experimento no qual se comparou CMSP tratadas com colagenase/dispase com outras

que não receberam este tratamento, e após citometria de fluxo não houve diferença

entre os grupos.

Foi também realizado experimento piloto com amostra proveniente de

abdominoplastia para determinar se a expressão de receptores observada em células

isoladas a partir de punch de 4mm era representativa da expressão observada após

digestão enzimática de amostra maior, de 3x3 cm de pele. Não foi observada

diferença entre as amostras, sugerindo que o punch de 4mm foi representativo do

ambiente inflamatório local.

3.3 Processamento de amostras de sangue

As amostras de sangue foram coletadas em tubos vacutainer com EDTA, e as CMSP

foram isoladas através do gradiente de Ficoll-Hypaque, no período de até 6 horas após

a coleta. Após a separação, as CMSP foram lavadas 2 vezes com PBS, e re-suspensas

em tampão FACS para citometria de fluxo (PBS com albumina bovina 0.5% e 2mM

EDTA).

3.4 Citometria de fluxo

Para a porção fenotípica do estudo, após o isolamento das suspensões celulares, foi

realizada fenotipagem para citometria de fluxo. Primeiramente, os receptores Fc nas

células foram bloqueados com IgG humana 10 µg/ml (Sigma Aldrich, S. Louis, MI,

USA), durante 20 minutos no gelo. Posteriormente, as células foram marcadas com

anticorpos monoclonais, descritos na tabela 3.3, por 30 minutos no gelo, depois

lavadas duas vezes com tampão FACS, e fixadas com paraformaldeído a 2%

(Touisimis, Rockville, MD) em PBS. As amostras foram adquiridas no citômetro de

fluxo LSR II (BD Biosciences). Por fim, os dados gerados foram analisados através

do software FlowJo versão 8.8.6 (Tree Star, San Carlos, CA, USA).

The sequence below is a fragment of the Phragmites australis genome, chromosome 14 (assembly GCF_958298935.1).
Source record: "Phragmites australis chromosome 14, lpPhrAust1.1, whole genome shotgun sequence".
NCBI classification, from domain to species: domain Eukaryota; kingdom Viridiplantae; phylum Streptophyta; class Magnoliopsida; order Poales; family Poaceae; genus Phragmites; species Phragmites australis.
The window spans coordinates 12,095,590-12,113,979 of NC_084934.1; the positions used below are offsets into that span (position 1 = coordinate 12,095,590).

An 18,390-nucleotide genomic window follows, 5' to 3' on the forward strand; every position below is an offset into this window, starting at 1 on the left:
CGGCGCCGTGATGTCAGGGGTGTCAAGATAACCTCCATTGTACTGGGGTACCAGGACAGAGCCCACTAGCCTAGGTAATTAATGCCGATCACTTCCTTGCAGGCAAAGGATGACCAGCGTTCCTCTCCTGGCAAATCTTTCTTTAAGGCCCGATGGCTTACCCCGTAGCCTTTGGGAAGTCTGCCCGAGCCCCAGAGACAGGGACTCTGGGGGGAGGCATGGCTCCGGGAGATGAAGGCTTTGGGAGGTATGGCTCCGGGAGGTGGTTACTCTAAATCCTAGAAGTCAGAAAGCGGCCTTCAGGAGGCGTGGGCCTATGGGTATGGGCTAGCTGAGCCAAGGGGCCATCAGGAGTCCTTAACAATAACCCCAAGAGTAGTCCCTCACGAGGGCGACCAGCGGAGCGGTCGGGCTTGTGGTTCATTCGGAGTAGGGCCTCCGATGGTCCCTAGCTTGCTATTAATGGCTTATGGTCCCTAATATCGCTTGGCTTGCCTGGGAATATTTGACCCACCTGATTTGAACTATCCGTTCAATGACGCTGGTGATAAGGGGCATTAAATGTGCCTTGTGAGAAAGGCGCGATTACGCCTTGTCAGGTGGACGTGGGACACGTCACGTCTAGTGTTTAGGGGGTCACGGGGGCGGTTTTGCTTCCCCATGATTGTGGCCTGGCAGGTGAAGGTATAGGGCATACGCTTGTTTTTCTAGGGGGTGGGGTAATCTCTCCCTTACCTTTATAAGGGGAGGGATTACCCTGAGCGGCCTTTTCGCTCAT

index-32_1.png

21

As janelas de aquisição ( gating) utilizadas estão representadas na figura 3.2.

Primeiramente, foram selecionadas as células únicas (área e altura do tamanho

celular), em seguida foi utilizada a janela de aquisição baseada na granularidade e

tamanho celular. Posteriormente, foram excluídas células mortas através de seleção de

células Amine-Acqua negativas, e novamente por tamanho e granularidade

identificou-se a população de linfócitos. Para identificação mais fidedigna dos

linfócitos, foram selecionadas as células CD45+. Posteriormente, em gráfico de CD3

X CD14/CD19, foram selecionadas 2 subpopulações: CD3+CD14-CD19-, para

células T, que foram então subdivididas em CD4+ e CD8+, e CD3-CD14-CD19-, para

células NK, que foram então subdivididas de acordo com a expressão de CD56 e

CD16. Os marcadores CD14 e CD19 foram utilizados para excluir monócitos e

linfócitos B, respectivamente.

index-33_1.png

22

Figura 3.2- Estratégia de gating para citometria de fluxo

3.5 Sorting de células T CD4+ e CD8+

Após o isolamento a fresco de CMSP e de células provenientes das amostras de pele,

foi realizada marcação com anticorpos monoclonais, conforme indica a tabela 3.4, por

30 minutos no gelo. As células foram lavadas duas vezes com tampão FACS, e foi

realizado sorting celular no citômetro FACS Aria (BD Biosciences, San Jose, CA,

USA). A estratégia de aquisição realizada envolveu seleção de células únicas, células

CD45+, CD3+CD4+ ou CD3+CD8+. No primeiro experimento (n=6), não houve

viabilidade das células T CD3+CD4+ após o sorting, e as etapas subsequentes foram